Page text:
Election Watch

South Africa – land of dangerous expectations

Uncertainty will linger
Election 2016 two.jpg

Municipal elections 2016 are finally upon us, the outcomes are highly uncertain and the dangerous flames of already frustrated expectations are stoked high during the campaign period. Expect uncertainty to reign for some time to come.

This election, as it turned out during the campaign, is not in the first instance about who will be your local ward councillor, from which political party, on Thursday 4 August or Friday 5 August – depending on how long the vote counting takes.

The expert analysts, commentators and party leaders or factions within parties – especially so in the case of the ANC – will be adding up the votes nationally and regionally to identify trends and measure the standing of individual party leaders nationally.

In short, this election – again, especially as far as the ANC is concerned – is about the future of President Jacob Zuma as leader of the party and the country and has developed into a curtain-raiser for the national election scheduled for 2019.

In the process, during the election campaign, individual ward candidates have just about become invisible. There is no research or surveys to substantiate it, but I am totally convinced that the vast majority of voters have no idea who the ward candidate is for the area where they live.

Also read: A fool with a golden chain, a fool he remains

                    What rising protests in South Africa say about attitudes towards local government

In the town within the Cape Town metropole where I live, and one week before going to the polling booth, I have not seen a single poster of a ward candidate for any party. Neither am I aware of any letter or pamphlet distributed by any candidate.

Posters, however, of the national leaders of the parties are all over the place. Not even posters of “candidates for the position mayor” were to be seen in our neck of the woods.

Likewise, national leaders have keenly competed with one another for media coverage and used it to punt themselves and their parties – in the proses even out-muscling ‘mayoral’ candidates.

Only in the hotly contested metropolitan areas did mayoral candidates occasionally make it into the mainstream media.

But, take note, nowhere will a mayoral candidate appear on a ballot paper. It is not a position with any official recognition in terms of the election as such. It has developed as a mere marketing tool by political parties.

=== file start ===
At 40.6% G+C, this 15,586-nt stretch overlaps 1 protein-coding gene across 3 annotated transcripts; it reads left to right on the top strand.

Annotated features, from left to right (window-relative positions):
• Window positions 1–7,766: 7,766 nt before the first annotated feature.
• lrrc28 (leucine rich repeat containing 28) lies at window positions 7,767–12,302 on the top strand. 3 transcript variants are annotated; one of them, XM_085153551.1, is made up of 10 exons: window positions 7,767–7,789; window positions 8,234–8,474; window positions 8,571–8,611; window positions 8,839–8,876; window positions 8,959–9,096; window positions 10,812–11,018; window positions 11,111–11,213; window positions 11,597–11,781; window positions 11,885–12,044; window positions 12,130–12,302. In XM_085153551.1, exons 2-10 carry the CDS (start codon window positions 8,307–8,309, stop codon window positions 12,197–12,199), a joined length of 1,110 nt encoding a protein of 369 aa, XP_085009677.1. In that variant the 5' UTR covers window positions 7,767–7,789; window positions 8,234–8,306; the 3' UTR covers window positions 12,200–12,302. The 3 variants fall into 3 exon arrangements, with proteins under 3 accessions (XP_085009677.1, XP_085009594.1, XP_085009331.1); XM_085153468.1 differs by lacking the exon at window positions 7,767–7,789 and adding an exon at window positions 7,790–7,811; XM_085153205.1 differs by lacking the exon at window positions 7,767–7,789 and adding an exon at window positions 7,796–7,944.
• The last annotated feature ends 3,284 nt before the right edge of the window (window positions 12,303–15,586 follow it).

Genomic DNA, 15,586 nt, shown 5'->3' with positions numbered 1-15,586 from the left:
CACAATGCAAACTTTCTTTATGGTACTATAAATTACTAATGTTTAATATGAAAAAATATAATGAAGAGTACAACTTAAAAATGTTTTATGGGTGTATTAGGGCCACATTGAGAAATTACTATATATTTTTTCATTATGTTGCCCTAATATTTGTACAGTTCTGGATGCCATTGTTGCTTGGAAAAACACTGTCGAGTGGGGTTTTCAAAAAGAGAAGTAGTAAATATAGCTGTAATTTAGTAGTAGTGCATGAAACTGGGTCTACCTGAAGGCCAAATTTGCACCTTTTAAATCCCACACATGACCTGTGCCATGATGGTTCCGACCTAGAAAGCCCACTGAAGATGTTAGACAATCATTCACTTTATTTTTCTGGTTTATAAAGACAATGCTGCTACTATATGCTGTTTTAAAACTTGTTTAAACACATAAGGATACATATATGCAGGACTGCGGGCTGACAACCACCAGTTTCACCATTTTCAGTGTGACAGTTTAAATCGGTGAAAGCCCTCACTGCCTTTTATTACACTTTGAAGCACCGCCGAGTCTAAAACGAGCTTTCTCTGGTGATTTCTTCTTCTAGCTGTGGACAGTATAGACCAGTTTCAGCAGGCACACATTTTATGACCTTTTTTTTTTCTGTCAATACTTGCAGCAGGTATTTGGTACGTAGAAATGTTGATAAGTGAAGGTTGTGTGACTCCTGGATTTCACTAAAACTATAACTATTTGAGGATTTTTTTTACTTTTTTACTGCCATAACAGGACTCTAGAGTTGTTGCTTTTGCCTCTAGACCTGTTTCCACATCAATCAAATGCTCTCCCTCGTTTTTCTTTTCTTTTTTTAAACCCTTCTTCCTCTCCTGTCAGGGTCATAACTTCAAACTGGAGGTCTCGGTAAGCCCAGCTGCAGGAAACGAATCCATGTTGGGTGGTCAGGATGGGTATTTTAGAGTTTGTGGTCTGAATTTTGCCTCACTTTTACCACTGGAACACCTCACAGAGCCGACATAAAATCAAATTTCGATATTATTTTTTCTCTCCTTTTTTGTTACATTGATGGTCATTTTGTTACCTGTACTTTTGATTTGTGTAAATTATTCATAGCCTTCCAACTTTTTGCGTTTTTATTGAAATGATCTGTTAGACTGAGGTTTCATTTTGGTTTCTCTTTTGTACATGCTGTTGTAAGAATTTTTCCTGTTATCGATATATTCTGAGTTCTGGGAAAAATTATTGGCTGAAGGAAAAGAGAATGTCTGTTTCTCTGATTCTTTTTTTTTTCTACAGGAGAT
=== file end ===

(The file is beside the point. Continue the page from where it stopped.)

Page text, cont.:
Voters will not be able to cast an official vote for a mayor per se. They will only vote for the mayor indirectly by voting for a party on the proportional component of the ballot papers and for a candidate of a specific party.

Dangerous expectations

Signs have been building for some time that the frustration of unfulfilled expectations among the majority of the population, based on past political promises, has been rising to a dangerous level and is now threatening social stability.

A number of factors, including the temptations of state capture for material gain, coming with winning positions of political/executive power, have culminated in the violence that has regularly marred the last number of weeks of campaigning.

Often this had much to do with factionalism inside the ANC, but mostly it took the form of service delivery protests. However, last week we saw an example of the ANC apparently using frustrated expectations (created by their own promises, in the first instance) as a weapon against their political opponents.

In Midvaal, just south of Johannesburg, and the only Gauteng municipality controlled by the Democratic Alliance, violent service delivery protests broke out.

The DA mayor of the municipality, Bongani Baloyi, claimed it resulted from a joint ANC/South African Municipal Workers Union conspiracy against the DA administration.

If Baloyi is correct, and wider patterns during the campaign period suggest he may well be, it is an extremely dangerous game the ANC is playing.

It unfortunately also gives an indication of the sort of reaction that can be expected from the party in areas where they might lose control – something that is widely expected.

Voter options

The election, however, also offers voters a number of alternative ways of registering protest.

As we reported last week, the latest indications from opinion surveys are that “the ‘undecideds’ and stay-away voters will be the real ‘kingmakers’”.

Especially the ‘stay-away’ vote factor will be keenly watched by analysts as an indication of a ‘protest vote’.

The system, or legal framework, also offers an interesting option to voters to combine a positive vote for a party (in the proportional component of the ballot) and a ‘stay-away’ vote in protest against the service they have received from the representative who had actually been elected.

I, for one, will be voting for a party of my preference on the proportional (list) ballot, but spoil the candidate ballot, whoever it might be. After all, I do not even know the names of the aspiring candidates – and the election is only a week away!

Wider uncertainties

A time of high levels of uncertainty, especially in the bigger municipalities, can be expected for some weeks after the elections. This comes in the face of a number of factors, including:

  • not knowing how the ANC might react where they lose;
  • the uncertainties and expected turmoil around President Zuma’s future; and
  • the widely expected lack of majorities being won by single parties in some municipalities – particularly in some of the larger metropolitan cities – leading to a period of coalition-forming negotiations among parties.

It might take a while before the full impact of municipal elections 2016 on a number of fronts, including that of national political and social stability, becomes clear.

 

by Piet Coetzer

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